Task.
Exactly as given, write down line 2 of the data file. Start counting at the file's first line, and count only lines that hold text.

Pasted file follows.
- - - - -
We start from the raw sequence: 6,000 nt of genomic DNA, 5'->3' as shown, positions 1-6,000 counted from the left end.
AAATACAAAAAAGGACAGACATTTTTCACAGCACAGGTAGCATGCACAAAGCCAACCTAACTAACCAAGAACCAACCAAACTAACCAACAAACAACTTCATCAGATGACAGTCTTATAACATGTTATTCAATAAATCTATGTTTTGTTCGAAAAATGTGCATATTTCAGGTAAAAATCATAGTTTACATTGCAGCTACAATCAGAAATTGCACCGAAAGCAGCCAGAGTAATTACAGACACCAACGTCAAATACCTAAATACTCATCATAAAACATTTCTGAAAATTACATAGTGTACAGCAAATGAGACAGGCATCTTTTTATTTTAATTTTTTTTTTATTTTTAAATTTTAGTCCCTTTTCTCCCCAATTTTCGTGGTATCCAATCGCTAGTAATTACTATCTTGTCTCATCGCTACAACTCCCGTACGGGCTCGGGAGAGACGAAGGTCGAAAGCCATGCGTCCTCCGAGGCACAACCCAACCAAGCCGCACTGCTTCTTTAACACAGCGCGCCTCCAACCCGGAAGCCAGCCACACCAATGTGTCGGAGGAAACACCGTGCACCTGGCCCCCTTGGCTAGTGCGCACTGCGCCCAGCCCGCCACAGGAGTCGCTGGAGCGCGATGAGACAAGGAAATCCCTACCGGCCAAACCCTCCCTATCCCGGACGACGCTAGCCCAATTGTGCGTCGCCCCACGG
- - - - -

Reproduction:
AAATACAAAAAAGGACAGACATTTTTCACAGCACAGGTAGCATGCACAAAGCCAACCTAACTAACCAAGAACCAACCAAACTAACCAACAAACAACTTCATCAGATGACAGTCTTATAACATGTTATTCAATAAATCTATGTTTTGTTCGAAAAATGTGCATATTTCAGGTAAAAATCATAGTTTACATTGCAGCTACAATCAGAAATTGCACCGAAAGCAGCCAGAGTAATTACAGACACCAACGTCAAATACCTAAATACTCATCATAAAACATTTCTGAAAATTACATAGTGTACAGCAAATGAGACAGGCATCTTTTTATTTTAATTTTTTTTTTATTTTTAAATTTTAGTCCCTTTTCTCCCCAATTTTCGTGGTATCCAATCGCTAGTAATTACTATCTTGTCTCATCGCTACAACTCCCGTACGGGCTCGGGAGAGACGAAGGTCGAAAGCCATGCGTCCTCCGAGGCACAACCCAACCAAGCCGCACTGCTTCTTTAACACAGCGCGCCTCCAACCCGGAAGCCAGCCACACCAATGTGTCGGAGGAAACACCGTGCACCTGGCCCCCTTGGCTAGTGCGCACTGCGCCCAGCCCGCCACAGGAGTCGCTGGAGCGCGATGAGACAAGGAAATCCCTACCGGCCAAACCCTCCCTATCCCGGACGACGCTAGCCCAATTGTGCGTCGCCCCACGG